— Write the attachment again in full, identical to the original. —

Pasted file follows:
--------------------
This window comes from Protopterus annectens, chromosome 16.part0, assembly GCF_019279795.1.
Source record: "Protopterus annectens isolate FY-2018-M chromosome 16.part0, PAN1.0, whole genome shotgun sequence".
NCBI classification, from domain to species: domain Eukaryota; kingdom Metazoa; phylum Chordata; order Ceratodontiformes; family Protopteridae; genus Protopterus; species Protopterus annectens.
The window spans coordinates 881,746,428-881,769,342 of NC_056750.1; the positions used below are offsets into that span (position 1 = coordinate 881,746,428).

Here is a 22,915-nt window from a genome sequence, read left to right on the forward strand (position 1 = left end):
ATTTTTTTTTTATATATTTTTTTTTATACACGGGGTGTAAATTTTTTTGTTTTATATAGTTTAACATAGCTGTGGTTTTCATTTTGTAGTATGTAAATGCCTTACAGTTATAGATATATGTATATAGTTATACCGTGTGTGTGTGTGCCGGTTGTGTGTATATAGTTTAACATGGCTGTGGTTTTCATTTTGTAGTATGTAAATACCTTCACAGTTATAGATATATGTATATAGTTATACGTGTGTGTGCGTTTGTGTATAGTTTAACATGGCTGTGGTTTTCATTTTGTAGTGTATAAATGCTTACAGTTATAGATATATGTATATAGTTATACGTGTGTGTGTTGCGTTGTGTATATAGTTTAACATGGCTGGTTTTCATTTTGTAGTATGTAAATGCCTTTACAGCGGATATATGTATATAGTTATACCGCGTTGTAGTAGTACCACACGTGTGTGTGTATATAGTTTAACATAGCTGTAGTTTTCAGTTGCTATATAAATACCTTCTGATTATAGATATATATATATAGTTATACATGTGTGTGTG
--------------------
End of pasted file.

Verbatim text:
This window comes from Protopterus annectens, chromosome 16.part0, assembly GCF_019279795.1.
Source record: "Protopterus annectens isolate FY-2018-M chromosome 16.part0, PAN1.0, whole genome shotgun sequence".
NCBI classification, from domain to species: domain Eukaryota; kingdom Metazoa; phylum Chordata; order Ceratodontiformes; family Protopteridae; genus Protopterus; species Protopterus annectens.
The window spans coordinates 881,746,428-881,769,342 of NC_056750.1; the positions used below are offsets into that span (position 1 = coordinate 881,746,428).

Here is a 22,915-nt window from a genome sequence, read left to right on the forward strand (position 1 = left end):
ATTTTTTTTTTATATATTTTTTTTTATACACGGGGTGTAAATTTTTTTGTTTTATATAGTTTAACATAGCTGTGGTTTTCATTTTGTAGTATGTAAATGCCTTACAGTTATAGATATATGTATATAGTTATACCGTGTGTGTGTGTGCCGGTTGTGTGTATATAGTTTAACATGGCTGTGGTTTTCATTTTGTAGTATGTAAATACCTTCACAGTTATAGATATATGTATATAGTTATACGTGTGTGTGCGTTTGTGTATAGTTTAACATGGCTGTGGTTTTCATTTTGTAGTGTATAAATGCTTACAGTTATAGATATATGTATATAGTTATACGTGTGTGTGTTGCGTTGTGTATATAGTTTAACATGGCTGGTTTTCATTTTGTAGTATGTAAATGCCTTTACAGCGGATATATGTATATAGTTATACCGCGTTGTAGTAGTACCACACGTGTGTGTGTATATAGTTTAACATAGCTGTAGTTTTCAGTTGCTATATAAATACCTTCTGATTATAGATATATATATATAGTTATACATGTGTGTGTG